Following the evaluation tests, there are no indications of misspecification in the STR models, so we conclude that the proposed STR is adequate. Finally, a comparison analysis of the estimated residuals is carried out, comparing the residuals of the linear and nonlinear specifications for secondary and tertiary education. Figure A2 in Appendix 3 depicts the differences, in absolute values, between the residuals from the linear model and the STR specification over time. In both cases, the residuals of the STR model are lower (in absolute values) than those of the linear regression; in particular, the nonlinear model reduces overall the highest residuals of the linear specification in a reasonable way. Moreover, differences between residuals are mainly positive, thus supporting the use of the STR specification. These signs are a further indication of the superior performance of the nonlinear model relative to the linear model.
4. Results at regional level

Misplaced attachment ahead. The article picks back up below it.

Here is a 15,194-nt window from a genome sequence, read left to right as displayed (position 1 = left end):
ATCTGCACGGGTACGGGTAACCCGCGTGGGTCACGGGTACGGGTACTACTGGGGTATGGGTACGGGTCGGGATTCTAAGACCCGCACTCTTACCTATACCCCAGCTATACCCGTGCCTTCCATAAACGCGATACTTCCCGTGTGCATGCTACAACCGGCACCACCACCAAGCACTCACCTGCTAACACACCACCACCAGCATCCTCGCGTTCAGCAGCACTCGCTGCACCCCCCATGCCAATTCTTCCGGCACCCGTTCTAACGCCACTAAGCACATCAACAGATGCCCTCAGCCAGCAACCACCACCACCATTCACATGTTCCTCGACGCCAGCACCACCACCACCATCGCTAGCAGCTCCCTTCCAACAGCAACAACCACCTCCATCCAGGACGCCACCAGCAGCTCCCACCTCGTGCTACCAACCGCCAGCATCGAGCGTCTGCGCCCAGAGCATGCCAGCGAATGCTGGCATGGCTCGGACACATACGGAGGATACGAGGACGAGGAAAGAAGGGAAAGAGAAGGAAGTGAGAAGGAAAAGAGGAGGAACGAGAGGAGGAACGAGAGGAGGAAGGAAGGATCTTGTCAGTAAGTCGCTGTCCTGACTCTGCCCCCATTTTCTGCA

To test whether results are robust to the degree of territorial aggregation chosen, in a first step, we construct a classification matrix to choose a representative sample of Spanish regions for the analysis. We classify regions by regional income per capita and regional government expenditure per capita. The information in Table AII in Appendix 2 is used to determine whether the different Spanish regions are above or below average in terms of both income and government expenditure on education. For example, when income per capita in a specific region is above the average over the analysed period, then this region is considered to be in a different cell of the classification matrix than a region that is below the average. A representative region is selected from each of the four groups of regions constructed (see Table AII, Appendix 2). We select four representative Autonomous Communities: Castilla y León, Cataluña, Comunidad Valenciana and País Vasco. In three of these regions (Castilla y León, Cataluña and País Vasco), the average public expenditure on fundamental public services per capita for 2009-2015 was above the average of the communities with a common system (i.e. all Autonomous Communities, excluding País Vasco and Navarra, which have a foral system). Conversely, spending on basic public services per capita in Comunidad Valenciana is below the average of the communities with a common system [Instituto Valenciano de Investigaciones Económicas (IVIE) (2017)].